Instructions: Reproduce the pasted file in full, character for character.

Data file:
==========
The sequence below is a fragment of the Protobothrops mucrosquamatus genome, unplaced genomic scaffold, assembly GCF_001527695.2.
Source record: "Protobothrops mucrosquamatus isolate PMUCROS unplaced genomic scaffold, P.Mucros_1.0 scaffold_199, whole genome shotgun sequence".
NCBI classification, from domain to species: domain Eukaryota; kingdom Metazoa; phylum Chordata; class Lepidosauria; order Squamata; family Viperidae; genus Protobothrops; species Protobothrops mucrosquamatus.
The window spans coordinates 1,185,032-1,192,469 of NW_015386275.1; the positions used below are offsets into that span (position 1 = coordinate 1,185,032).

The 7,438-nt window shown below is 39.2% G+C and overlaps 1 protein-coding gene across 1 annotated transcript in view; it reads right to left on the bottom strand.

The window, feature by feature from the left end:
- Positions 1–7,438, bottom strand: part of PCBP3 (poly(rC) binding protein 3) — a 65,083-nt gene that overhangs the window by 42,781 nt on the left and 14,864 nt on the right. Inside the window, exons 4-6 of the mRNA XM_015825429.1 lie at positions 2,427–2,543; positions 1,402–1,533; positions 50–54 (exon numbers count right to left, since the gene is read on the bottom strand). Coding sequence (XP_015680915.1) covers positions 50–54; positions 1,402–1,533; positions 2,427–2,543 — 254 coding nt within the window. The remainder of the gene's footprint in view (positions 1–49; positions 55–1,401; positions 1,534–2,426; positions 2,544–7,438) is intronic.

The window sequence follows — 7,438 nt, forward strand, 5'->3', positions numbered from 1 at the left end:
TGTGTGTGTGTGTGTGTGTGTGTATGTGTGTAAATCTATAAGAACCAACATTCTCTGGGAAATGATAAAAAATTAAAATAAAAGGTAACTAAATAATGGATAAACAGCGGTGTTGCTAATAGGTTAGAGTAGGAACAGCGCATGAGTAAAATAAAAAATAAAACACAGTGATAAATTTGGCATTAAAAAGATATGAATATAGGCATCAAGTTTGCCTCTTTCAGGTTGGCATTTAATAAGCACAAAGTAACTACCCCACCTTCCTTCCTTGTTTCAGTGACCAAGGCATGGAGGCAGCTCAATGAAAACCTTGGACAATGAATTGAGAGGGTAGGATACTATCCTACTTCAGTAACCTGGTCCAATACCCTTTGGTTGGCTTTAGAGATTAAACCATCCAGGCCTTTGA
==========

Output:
The sequence below is a fragment of the Protobothrops mucrosquamatus genome, unplaced genomic scaffold, assembly GCF_001527695.2.
Source record: "Protobothrops mucrosquamatus isolate PMUCROS unplaced genomic scaffold, P.Mucros_1.0 scaffold_199, whole genome shotgun sequence".
NCBI classification, from domain to species: domain Eukaryota; kingdom Metazoa; phylum Chordata; class Lepidosauria; order Squamata; family Viperidae; genus Protobothrops; species Protobothrops mucrosquamatus.
The window spans coordinates 1,185,032-1,192,469 of NW_015386275.1; the positions used below are offsets into that span (position 1 = coordinate 1,185,032).

The 7,438-nt window shown below is 39.2% G+C and overlaps 1 protein-coding gene across 1 annotated transcript in view; it reads right to left on the bottom strand.

The window, feature by feature from the left end:
- Positions 1–7,438, bottom strand: part of PCBP3 (poly(rC) binding protein 3) — a 65,083-nt gene that overhangs the window by 42,781 nt on the left and 14,864 nt on the right. Inside the window, exons 4-6 of the mRNA XM_015825429.1 lie at positions 2,427–2,543; positions 1,402–1,533; positions 50–54 (exon numbers count right to left, since the gene is read on the bottom strand). Coding sequence (XP_015680915.1) covers positions 50–54; positions 1,402–1,533; positions 2,427–2,543 — 254 coding nt within the window. The remainder of the gene's footprint in view (positions 1–49; positions 55–1,401; positions 1,534–2,426; positions 2,544–7,438) is intronic.

The window sequence follows — 7,438 nt, forward strand, 5'->3', positions numbered from 1 at the left end:
TGTGTGTGTGTGTGTGTGTGTGTATGTGTGTAAATCTATAAGAACCAACATTCTCTGGGAAATGATAAAAAATTAAAATAAAAGGTAACTAAATAATGGATAAACAGCGGTGTTGCTAATAGGTTAGAGTAGGAACAGCGCATGAGTAAAATAAAAAATAAAACACAGTGATAAATTTGGCATTAAAAAGATATGAATATAGGCATCAAGTTTGCCTCTTTCAGGTTGGCATTTAATAAGCACAAAGTAACTACCCCACCTTCCTTCCTTGTTTCAGTGACCAAGGCATGGAGGCAGCTCAATGAAAACCTTGGACAATGAATTGAGAGGGTAGGATACTATCCTACTTCAGTAACCTGGTCCAATACCCTTTGGTTGGCTTTAGAGATTAAACCATCCAGGCCTTTGA